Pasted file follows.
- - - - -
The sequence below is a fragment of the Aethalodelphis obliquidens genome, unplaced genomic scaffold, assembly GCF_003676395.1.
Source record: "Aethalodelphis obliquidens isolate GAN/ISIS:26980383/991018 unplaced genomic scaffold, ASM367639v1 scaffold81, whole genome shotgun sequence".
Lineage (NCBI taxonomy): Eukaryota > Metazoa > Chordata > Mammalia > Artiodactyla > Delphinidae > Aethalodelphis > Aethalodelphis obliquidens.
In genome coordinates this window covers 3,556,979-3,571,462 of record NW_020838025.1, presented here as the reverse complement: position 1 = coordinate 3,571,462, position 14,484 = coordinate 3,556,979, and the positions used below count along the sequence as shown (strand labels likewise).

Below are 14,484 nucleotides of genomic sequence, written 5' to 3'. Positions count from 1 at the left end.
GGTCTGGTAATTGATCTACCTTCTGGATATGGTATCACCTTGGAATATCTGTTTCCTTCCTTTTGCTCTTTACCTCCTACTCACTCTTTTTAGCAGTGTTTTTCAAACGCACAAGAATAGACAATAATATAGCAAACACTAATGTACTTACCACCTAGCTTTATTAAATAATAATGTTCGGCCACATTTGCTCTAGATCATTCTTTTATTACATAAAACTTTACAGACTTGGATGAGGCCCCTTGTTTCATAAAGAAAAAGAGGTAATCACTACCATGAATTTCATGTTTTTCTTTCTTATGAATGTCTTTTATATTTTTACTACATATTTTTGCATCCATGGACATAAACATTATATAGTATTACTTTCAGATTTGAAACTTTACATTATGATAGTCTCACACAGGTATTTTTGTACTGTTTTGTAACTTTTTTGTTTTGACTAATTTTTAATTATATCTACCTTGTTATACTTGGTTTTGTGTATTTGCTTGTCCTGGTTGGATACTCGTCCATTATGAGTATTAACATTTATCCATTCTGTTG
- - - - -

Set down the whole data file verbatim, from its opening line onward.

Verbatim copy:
The sequence below is a fragment of the Aethalodelphis obliquidens genome, unplaced genomic scaffold, assembly GCF_003676395.1.
Source record: "Aethalodelphis obliquidens isolate GAN/ISIS:26980383/991018 unplaced genomic scaffold, ASM367639v1 scaffold81, whole genome shotgun sequence".
Lineage (NCBI taxonomy): Eukaryota > Metazoa > Chordata > Mammalia > Artiodactyla > Delphinidae > Aethalodelphis > Aethalodelphis obliquidens.
In genome coordinates this window covers 3,556,979-3,571,462 of record NW_020838025.1, presented here as the reverse complement: position 1 = coordinate 3,571,462, position 14,484 = coordinate 3,556,979, and the positions used below count along the sequence as shown (strand labels likewise).

Below are 14,484 nucleotides of genomic sequence, written 5' to 3'. Positions count from 1 at the left end.
GGTCTGGTAATTGATCTACCTTCTGGATATGGTATCACCTTGGAATATCTGTTTCCTTCCTTTTGCTCTTTACCTCCTACTCACTCTTTTTAGCAGTGTTTTTCAAACGCACAAGAATAGACAATAATATAGCAAACACTAATGTACTTACCACCTAGCTTTATTAAATAATAATGTTCGGCCACATTTGCTCTAGATCATTCTTTTATTACATAAAACTTTACAGACTTGGATGAGGCCCCTTGTTTCATAAAGAAAAAGAGGTAATCACTACCATGAATTTCATGTTTTTCTTTCTTATGAATGTCTTTTATATTTTTACTACATATTTTTGCATCCATGGACATAAACATTATATAGTATTACTTTCAGATTTGAAACTTTACATTATGATAGTCTCACACAGGTATTTTTGTACTGTTTTGTAACTTTTTTGTTTTGACTAATTTTTAATTATATCTACCTTGTTATACTTGGTTTTGTGTATTTGCTTGTCCTGGTTGGATACTCGTCCATTATGAGTATTAACATTTATCCATTCTGTTG